Am I asking too much?

(10 Posts)
minion246 Wed 12-Oct-16 19:58:11

I have 3 boys 1 girl. We moved a year ago from my ex who was abusive. We have to move again due to ex knowing where we live. In the past when we have moved house I've done it all. I had to!! But my 12 year old son (eldest) thinks it's ok to still let me do it all an he does nothing (like his dad) I'm asking for him to do his own room and his kicked off about it. Am I asking too much? I don't know what is acceptable for a 12 year old to do. I'm trying my hardest to teach him the right way but his acting like a spoilt brat about it all. I'm no longer superwoman, I'm tired!!

isthistoonosy Wed 12-Oct-16 20:57:20

I think he is quite young to do his whole room alone, I'd go with getting all the kids to help sort and pack the toys nad own clothes and then maybe sell him the idea that he does the computer / games alone as that way he can get them out quickly when you arrive.

Maybe similar his own school box (all his books and essentials) and his own basic bedroom essentials box (music/phone charger what ever 12yr olds need day to day).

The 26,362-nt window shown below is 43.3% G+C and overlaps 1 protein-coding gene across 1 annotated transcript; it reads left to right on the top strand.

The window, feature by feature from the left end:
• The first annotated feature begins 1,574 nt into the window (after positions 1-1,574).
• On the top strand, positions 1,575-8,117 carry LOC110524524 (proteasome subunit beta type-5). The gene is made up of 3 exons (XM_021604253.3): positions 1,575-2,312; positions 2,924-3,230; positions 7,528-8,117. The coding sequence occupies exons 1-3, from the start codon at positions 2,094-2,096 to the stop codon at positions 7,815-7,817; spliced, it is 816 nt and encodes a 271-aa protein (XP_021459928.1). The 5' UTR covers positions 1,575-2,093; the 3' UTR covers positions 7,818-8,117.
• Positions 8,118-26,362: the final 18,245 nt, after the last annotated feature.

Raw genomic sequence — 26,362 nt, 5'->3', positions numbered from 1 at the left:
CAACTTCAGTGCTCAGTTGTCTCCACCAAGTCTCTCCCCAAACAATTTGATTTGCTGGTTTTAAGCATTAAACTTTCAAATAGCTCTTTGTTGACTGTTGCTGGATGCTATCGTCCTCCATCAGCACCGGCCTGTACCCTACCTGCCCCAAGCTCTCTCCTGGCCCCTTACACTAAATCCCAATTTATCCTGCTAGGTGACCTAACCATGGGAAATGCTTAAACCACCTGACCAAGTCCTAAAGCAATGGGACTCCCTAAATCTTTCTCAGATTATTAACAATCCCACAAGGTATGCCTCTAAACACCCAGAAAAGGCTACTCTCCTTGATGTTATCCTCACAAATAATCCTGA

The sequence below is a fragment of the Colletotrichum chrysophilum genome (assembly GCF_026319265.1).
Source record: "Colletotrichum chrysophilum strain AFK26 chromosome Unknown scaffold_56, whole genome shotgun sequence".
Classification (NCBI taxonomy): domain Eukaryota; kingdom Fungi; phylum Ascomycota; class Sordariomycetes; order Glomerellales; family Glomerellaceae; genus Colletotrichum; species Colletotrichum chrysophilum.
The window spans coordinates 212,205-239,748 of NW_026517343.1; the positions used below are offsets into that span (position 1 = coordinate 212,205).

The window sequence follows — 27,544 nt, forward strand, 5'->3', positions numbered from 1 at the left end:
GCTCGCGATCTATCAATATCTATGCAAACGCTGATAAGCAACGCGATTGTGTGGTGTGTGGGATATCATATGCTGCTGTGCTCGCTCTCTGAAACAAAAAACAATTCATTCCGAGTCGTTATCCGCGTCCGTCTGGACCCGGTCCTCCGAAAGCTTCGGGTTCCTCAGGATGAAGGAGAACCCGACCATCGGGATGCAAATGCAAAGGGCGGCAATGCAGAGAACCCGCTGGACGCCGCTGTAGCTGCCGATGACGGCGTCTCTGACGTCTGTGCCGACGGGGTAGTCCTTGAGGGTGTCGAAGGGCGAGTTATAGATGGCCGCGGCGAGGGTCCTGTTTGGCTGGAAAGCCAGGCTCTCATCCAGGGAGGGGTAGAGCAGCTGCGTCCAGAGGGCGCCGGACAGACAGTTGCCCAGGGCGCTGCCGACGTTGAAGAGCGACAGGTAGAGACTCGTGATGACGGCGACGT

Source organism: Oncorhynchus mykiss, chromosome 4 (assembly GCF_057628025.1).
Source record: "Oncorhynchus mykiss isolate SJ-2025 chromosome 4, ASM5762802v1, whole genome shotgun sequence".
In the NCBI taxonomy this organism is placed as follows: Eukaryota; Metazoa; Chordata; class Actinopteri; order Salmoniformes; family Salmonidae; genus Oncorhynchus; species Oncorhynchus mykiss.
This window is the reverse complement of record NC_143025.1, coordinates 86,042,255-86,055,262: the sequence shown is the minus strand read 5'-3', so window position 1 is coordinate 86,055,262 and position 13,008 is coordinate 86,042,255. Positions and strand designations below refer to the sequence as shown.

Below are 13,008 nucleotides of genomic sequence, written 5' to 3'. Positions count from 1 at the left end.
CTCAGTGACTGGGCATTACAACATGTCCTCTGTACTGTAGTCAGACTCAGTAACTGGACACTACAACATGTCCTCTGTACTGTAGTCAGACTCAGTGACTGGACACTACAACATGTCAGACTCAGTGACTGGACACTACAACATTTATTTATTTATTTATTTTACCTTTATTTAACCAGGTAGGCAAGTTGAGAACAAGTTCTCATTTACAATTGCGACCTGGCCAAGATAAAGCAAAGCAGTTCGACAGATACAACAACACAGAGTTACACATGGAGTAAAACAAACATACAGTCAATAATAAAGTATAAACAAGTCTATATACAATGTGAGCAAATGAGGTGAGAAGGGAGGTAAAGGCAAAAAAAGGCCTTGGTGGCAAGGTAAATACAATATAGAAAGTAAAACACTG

Jinglebellsandv0dka Wed 12-Oct-16 21:06:40

No it's not too much to ask him to keep his room tidy. He is in secondary school. He will be used to following instructions and requests while there so it's not unreasonable to expect him to keep on top of his room if you ask.

Going off what you have said it sounds like he might be copying his dad's behaviour and probably carrying some anger around too.

You need to talk to him about his role in the house and with his sisters and what's expected of you all. If he still refuses to pull his weight or do his chores then things need to start being taken away but allways talk and talk because It sounds like you all have been through a lot - BUT you still need to maintain a level of 'normal' and it's normal for kids to keep their room tidy - when asked.

LynetteScavo Wed 12-Oct-16 21:14:12

You want him to pack up all his things? Of course he does t want to and therefore won't. Sadly you will have to do it all.

Don't compare him to his dad. He's just a child who doesn't want to do something.

Jinglebellsandv0dka Wed 12-Oct-16 21:22:10

Oh I think I've read the op wrong.

Do you want him to pack all his belongings up to move?

If so - I think you may need to help, he may need support op

dementedpixie Wed 12-Oct-16 21:29:04

It must be upsetting for them having to uproot all the time. Is there nothing that can be done that keeps your ex away and means you can stay where you are. And I think it's too much asking him to pack up his room